(Click the link for “Considerations for Preparation Design and Facial Margin Placement: Part I.”)
In this article, I will focus specifically on the use of supragingival margins on molars. These margins maybe a few tenths of a millimeter supragingival, such as on a crown, or several millimeters supragingival, such as on an onlay. I am separating molars from premolars for the simple reason that what is esthetically acceptable on a molar may not be considered esthetically acceptable on a first or second premolar.
This patient desires tooth-colored restorations and wants a relatively invisible margin; therefore, two key elements must be considered. (Figure 1)
1. The existing tooth color becomes a significant issue as the use of a supragingival margin will mean matching the restorations to the existing tooth shade. If the patient wants the shade lighter, the entire facial surface will need to be covered, which means extending the facial margin apically and using either an equigingival or subgingival margin, typically resulting in a full crown preparation.
2. We must also consider material strength and opacity. The most esthetic supragingival margins will come from relatively translucent materials, bonded with translucent resin cements. Examples of materials with the translucent properties desired would be feldspathic porcelain, (traditional powder and liquid based ceramics), leucite reinforced ceramics, (Empress being the most common example), and lithium disilicate, (monolithic e.max). All have been used successfully, and all are easily etched and bonded, which is a necessity when using translucent resin cements. However, they do have significant strength differences; e.max lithium disilicate, for example, is significantly stronger than the other two. (Figure 2)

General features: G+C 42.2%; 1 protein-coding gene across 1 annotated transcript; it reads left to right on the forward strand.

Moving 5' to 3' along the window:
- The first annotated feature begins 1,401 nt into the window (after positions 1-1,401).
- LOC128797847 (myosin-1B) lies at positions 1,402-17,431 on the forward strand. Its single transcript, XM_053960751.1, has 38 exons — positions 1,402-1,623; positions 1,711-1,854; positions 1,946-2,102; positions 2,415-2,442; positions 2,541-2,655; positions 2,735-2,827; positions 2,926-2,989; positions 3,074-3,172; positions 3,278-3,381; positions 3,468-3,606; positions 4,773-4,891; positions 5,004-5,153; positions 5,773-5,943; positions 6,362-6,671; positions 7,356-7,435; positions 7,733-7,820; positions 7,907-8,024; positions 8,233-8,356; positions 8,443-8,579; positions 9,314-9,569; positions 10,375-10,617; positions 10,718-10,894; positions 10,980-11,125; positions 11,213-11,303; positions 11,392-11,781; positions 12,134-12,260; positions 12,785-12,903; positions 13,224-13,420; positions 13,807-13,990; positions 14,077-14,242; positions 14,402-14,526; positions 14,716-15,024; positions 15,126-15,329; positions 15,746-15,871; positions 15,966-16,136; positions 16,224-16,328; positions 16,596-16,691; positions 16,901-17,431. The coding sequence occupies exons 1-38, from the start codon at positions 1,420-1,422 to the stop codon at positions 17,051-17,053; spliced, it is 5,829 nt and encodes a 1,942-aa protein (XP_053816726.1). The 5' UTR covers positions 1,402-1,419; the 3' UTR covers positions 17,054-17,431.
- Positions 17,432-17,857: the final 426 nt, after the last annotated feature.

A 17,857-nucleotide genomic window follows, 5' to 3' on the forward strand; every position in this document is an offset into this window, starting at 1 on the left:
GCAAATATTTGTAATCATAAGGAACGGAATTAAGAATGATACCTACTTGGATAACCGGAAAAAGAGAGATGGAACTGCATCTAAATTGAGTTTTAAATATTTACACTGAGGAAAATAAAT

If the material is not translucent enough, the restoration will appear too bright relative to the natural tooth structure. If the material is too translucent, the restoration will appear low in value and gray relative to the natural tooth structure. (Figures 3 and 4)
Although zirconia can be used for partial coverage onlay type restorations with supragingival margins, its opacity and difficulty in predictably bonding makes it more difficult to get an esthetic result. Having said that, more translucent versions of zirconia are being released on a regular basis.
One final key to the relative visibility of the supragingival margin is material thickness. The thicker the material, the more opaque and visible the margin becomes. So the most invisible supragingival facial margin has a long bevel allowing the material to thin out and gain translucency. On molars, however, strength is always a concern, so I typically do not bevel down the facial surface. Instead, I use a butt joint and follow the manufacturer’s recommended thickness of at least 1.5-2 mm. (Figures 5 and 6)
(Click this link for more dental articles by Dr. Frank Spear.)